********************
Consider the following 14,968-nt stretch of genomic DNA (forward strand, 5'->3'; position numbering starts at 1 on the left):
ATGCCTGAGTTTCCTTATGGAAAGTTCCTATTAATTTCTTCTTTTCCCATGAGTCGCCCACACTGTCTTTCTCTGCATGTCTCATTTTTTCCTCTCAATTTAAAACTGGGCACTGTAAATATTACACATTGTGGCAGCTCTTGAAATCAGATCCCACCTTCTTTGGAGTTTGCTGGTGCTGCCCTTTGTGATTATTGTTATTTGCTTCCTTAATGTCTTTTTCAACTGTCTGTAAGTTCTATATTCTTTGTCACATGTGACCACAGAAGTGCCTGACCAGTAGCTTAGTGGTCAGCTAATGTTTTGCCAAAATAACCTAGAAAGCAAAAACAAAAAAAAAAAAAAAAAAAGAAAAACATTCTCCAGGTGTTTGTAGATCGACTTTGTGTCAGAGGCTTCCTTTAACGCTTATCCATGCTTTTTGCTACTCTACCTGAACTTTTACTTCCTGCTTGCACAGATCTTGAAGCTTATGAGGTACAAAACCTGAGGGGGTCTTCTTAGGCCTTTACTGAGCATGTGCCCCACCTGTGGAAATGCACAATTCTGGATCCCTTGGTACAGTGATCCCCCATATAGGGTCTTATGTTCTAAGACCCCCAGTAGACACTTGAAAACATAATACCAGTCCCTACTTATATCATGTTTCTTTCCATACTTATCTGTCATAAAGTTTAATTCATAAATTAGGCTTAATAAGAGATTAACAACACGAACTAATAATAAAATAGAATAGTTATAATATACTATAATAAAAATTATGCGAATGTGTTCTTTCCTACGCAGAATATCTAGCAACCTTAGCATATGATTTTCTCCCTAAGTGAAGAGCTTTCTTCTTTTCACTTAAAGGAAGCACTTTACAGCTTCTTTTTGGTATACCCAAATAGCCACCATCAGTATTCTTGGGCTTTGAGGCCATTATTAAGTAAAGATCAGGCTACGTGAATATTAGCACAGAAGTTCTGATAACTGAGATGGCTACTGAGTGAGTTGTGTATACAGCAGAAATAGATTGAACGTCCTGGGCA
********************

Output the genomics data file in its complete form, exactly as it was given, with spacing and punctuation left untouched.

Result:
Consider the following 14,968-nt stretch of genomic DNA (forward strand, 5'->3'; position numbering starts at 1 on the left):
ATGCCTGAGTTTCCTTATGGAAAGTTCCTATTAATTTCTTCTTTTCCCATGAGTCGCCCACACTGTCTTTCTCTGCATGTCTCATTTTTTCCTCTCAATTTAAAACTGGGCACTGTAAATATTACACATTGTGGCAGCTCTTGAAATCAGATCCCACCTTCTTTGGAGTTTGCTGGTGCTGCCCTTTGTGATTATTGTTATTTGCTTCCTTAATGTCTTTTTCAACTGTCTGTAAGTTCTATATTCTTTGTCACATGTGACCACAGAAGTGCCTGACCAGTAGCTTAGTGGTCAGCTAATGTTTTGCCAAAATAACCTAGAAAGCAAAAACAAAAAAAAAAAAAAAAAAAGAAAAACATTCTCCAGGTGTTTGTAGATCGACTTTGTGTCAGAGGCTTCCTTTAACGCTTATCCATGCTTTTTGCTACTCTACCTGAACTTTTACTTCCTGCTTGCACAGATCTTGAAGCTTATGAGGTACAAAACCTGAGGGGGTCTTCTTAGGCCTTTACTGAGCATGTGCCCCACCTGTGGAAATGCACAATTCTGGATCCCTTGGTACAGTGATCCCCCATATAGGGTCTTATGTTCTAAGACCCCCAGTAGACACTTGAAAACATAATACCAGTCCCTACTTATATCATGTTTCTTTCCATACTTATCTGTCATAAAGTTTAATTCATAAATTAGGCTTAATAAGAGATTAACAACACGAACTAATAATAAAATAGAATAGTTATAATATACTATAATAAAAATTATGCGAATGTGTTCTTTCCTACGCAGAATATCTAGCAACCTTAGCATATGATTTTCTCCCTAAGTGAAGAGCTTTCTTCTTTTCACTTAAAGGAAGCACTTTACAGCTTCTTTTTGGTATACCCAAATAGCCACCATCAGTATTCTTGGGCTTTGAGGCCATTATTAAGTAAAGATCAGGCTACGTGAATATTAGCACAGAAGTTCTGATAACTGAGATGGCTACTGAGTGAGTTGTGTATACAGCAGAAATAGATTGAACGTCCTGGGCA